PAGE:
For the past three months or so, Luke Saxton - who regularly tops recommended lists in The Guardian and NME after his auspicious signing to Bad Paintings and the release of his first album Sunny Sadness - has been recording his new album Green Garden Stories.
"After writing and demoing two albums over the past couple of years, I decided to shelve them and start from scratch on something completely new, as the other two were clearly not working," says the self-effacing musician, who has written and recorded hundreds of songs for someone of his tender age.
Luke has teamed up with music video director Callum Scott-Dyson to make two videos, one being Alexandra which was filmed at Luke’s home "as I was obsessed with my music room, which I’d just painted blue, and thought would be great to see visually with music. With a few plants and silly ideas we pulled off a very colourful and cool looking video, I was chuffed with how it turned out."
Luke had written an album back in 2012 (when he was seventeen) and began listening to the recordings with a mind to revisiting them, "as I have so many songs sitting around that have never been heard."
The loose concept running through Luke’s new album is ‘Day and Night.’ The first half of the album, says Luke, is "intentionally very upbeat and fast tempo and the second half very quiet and sleepy"- a lot of the songs were drawn from dreams Luke had, with influences by The Beach Boys’ albums Smiley Smile and Wild Honey & Friends. "I’ve had an obsession with those two for many years now and felt it was about time I made an ode to them. They were all albums made In Brian Wilson’s home studio so I felt they where great ones to draw inspiration from. recording at home has its setbacks but I enjoy working around them."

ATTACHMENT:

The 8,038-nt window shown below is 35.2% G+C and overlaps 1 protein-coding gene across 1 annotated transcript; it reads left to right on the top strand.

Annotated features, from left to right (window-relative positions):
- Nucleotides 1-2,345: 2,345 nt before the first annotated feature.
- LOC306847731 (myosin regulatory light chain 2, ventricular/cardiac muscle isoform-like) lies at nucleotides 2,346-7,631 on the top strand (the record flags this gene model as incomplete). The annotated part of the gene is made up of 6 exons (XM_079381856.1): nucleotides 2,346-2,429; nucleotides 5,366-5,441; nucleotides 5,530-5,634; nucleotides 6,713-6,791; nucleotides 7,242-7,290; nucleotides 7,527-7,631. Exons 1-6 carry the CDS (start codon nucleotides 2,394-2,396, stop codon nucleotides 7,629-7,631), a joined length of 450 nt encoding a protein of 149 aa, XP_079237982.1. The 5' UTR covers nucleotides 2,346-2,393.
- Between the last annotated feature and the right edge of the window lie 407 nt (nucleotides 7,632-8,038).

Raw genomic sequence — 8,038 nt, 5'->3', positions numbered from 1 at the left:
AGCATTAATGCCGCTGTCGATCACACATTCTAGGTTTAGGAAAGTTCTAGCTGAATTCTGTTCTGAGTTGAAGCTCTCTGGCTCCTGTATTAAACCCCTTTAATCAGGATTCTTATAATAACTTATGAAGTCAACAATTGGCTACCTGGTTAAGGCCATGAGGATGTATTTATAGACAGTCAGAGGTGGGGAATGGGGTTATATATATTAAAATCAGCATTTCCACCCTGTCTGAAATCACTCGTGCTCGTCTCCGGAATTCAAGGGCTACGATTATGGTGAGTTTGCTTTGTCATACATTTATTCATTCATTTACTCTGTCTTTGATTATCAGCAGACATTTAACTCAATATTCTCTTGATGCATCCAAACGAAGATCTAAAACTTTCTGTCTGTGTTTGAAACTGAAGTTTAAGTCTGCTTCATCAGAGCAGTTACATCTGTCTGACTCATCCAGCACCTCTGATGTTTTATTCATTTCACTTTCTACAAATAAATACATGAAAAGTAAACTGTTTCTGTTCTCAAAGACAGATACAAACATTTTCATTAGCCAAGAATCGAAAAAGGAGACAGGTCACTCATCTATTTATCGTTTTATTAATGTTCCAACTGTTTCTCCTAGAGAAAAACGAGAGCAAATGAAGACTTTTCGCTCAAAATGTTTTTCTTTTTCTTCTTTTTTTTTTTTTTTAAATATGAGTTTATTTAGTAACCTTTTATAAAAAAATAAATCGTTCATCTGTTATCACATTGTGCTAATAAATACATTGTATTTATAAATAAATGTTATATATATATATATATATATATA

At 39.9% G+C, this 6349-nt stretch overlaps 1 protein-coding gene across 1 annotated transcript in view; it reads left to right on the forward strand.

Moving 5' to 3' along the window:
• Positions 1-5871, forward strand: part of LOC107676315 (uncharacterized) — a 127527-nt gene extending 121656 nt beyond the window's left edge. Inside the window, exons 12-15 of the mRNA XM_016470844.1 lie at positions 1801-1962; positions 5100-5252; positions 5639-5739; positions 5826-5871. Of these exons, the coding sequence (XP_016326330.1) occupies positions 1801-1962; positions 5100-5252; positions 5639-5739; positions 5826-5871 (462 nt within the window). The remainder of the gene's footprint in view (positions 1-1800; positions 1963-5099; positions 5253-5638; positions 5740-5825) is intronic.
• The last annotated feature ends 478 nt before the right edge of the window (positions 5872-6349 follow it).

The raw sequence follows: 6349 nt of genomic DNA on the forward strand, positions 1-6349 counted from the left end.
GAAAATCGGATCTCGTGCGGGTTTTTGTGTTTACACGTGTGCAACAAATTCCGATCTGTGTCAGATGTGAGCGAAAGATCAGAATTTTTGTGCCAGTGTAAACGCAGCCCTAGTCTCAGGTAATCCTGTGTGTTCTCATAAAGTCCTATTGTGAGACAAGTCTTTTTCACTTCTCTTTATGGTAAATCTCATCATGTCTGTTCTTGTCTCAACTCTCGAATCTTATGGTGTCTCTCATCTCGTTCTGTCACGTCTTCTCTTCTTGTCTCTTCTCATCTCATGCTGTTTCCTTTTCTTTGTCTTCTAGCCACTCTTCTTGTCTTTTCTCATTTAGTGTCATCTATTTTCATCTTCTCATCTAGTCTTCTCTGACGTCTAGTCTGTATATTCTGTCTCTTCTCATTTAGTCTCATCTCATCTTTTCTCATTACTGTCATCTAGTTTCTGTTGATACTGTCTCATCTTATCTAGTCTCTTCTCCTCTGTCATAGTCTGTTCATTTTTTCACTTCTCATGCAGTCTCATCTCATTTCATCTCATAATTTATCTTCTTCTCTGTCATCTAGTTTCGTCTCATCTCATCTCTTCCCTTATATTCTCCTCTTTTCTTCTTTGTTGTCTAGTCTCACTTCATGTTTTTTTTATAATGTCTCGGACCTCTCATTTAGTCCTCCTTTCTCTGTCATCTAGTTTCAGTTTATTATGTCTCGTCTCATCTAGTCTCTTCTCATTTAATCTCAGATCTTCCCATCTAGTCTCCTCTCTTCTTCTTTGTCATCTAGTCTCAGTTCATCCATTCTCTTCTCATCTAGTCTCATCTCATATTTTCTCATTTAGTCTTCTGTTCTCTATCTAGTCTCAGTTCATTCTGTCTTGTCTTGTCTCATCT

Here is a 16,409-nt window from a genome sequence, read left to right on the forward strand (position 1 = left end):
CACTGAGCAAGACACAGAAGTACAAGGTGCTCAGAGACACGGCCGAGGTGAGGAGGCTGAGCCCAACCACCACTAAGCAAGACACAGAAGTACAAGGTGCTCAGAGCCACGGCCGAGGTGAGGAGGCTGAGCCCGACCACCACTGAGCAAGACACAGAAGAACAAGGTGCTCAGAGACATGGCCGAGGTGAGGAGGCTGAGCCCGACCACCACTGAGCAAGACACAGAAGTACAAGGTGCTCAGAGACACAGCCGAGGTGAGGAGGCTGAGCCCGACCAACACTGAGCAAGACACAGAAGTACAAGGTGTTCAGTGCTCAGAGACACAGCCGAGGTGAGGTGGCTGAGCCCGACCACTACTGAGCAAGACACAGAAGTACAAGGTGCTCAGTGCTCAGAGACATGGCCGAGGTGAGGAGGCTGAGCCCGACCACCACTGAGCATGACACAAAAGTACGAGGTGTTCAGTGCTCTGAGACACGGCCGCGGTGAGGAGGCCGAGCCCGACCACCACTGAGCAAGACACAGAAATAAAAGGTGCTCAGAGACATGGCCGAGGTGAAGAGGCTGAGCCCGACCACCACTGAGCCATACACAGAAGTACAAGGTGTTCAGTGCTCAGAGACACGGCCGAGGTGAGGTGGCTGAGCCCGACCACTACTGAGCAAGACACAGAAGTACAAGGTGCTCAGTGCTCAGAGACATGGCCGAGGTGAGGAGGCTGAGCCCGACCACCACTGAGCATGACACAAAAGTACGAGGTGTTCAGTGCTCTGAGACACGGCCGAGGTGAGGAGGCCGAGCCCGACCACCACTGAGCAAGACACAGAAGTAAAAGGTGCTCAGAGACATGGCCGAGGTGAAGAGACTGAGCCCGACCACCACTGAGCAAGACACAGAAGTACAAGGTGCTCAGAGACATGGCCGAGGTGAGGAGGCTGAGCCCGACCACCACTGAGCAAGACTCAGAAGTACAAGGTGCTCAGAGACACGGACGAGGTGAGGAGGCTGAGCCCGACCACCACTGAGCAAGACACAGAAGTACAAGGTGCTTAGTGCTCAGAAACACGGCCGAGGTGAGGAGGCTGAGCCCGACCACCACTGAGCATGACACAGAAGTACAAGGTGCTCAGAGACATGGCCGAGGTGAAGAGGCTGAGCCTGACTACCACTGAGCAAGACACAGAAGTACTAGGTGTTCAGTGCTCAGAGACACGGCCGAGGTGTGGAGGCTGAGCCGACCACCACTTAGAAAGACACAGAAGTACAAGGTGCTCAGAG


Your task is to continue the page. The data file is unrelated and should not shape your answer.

Luke’s new album will be out at some point in the next year. In the meantime, the director of the Alexandra music Video, Callum Scott-Dyson, talks about how they chose the quirky visual style: "I worked with Luke a few times in the past: we’d built a good solid foundation when it comes to making videos for his songs, and I tend to now have a much better idea of the sort of video he’s after and how to bring it to life." Director and musician adopted a ‘lo-fi’ approach, as opposed to other videos they’d seen which employed more elaborate techniques or are based around a solid story.
"We strove in the final film to not over-complicate it, not wanting to risk it being cluttered. I think we struck the middle ground pretty well: the video has an element of invention all in the one room, creating a parable of sorts to Luke’s music, how he does his albums all in what he calls the ‘Music Room’ at home. But hopefully it’s got enough space for the viewer to sit back and enjoy the song.
You can listen to more of Luke’s music at his SOUNDCLOUD PAGE below.Bad Paintings Records